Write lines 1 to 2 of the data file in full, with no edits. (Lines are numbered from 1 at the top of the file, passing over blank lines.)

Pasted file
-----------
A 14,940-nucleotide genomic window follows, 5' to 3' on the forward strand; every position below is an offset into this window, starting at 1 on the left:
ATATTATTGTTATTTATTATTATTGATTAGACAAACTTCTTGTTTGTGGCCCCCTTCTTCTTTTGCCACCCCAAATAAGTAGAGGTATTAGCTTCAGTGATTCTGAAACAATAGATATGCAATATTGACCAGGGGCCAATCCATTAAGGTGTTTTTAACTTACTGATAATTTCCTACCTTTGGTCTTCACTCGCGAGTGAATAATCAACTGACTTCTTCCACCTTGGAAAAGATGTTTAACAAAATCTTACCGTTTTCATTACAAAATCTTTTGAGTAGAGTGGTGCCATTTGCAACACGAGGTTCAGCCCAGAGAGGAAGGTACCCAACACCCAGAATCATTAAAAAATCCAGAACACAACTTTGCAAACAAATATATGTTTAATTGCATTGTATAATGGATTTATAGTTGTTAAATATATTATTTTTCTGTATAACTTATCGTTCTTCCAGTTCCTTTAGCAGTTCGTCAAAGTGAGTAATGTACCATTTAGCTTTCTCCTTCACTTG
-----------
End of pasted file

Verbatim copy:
A 14,940-nucleotide genomic window follows, 5' to 3' on the forward strand; every position below is an offset into this window, starting at 1 on the left:
ATATTATTGTTATTTATTATTATTGATTAGACAAACTTCTTGTTTGTGGCCCCCTTCTTCTTTTGCCACCCCAAATAAGTAGAGGTATTAGCTTCAGTGATTCTGAAACAATAGATATGCAATATTGACCAGGGGCCAATCCATTAAGGTGTTTTTAACTTACTGATAATTTCCTACCTTTGGTCTTCACTCGCGAGTGAATAATCAACTGACTTCTTCCACCTTGGAAAAGATGTTTAACAAAATCTTACCGTTTTCATTACAAAATCTTTTGAGTAGAGTGGTGCCATTTGCAACACGAGGTTCAGCCCAGAGAGGAAGGTACCCAACACCCAGAATCATTAAAAAATCCAGAACACAACTTTGCAAACAAATATATGTTTAATTGCATTGTATAATGGATTTATAGTTGTTAAATATATTATTTTTCTGTATAACTTATCGTTCTTCCAGTTCCTTTAGCAGTTCGTCAAAGTGAGTAATGTACCATTTAGCTTTCTCCTTCACTTG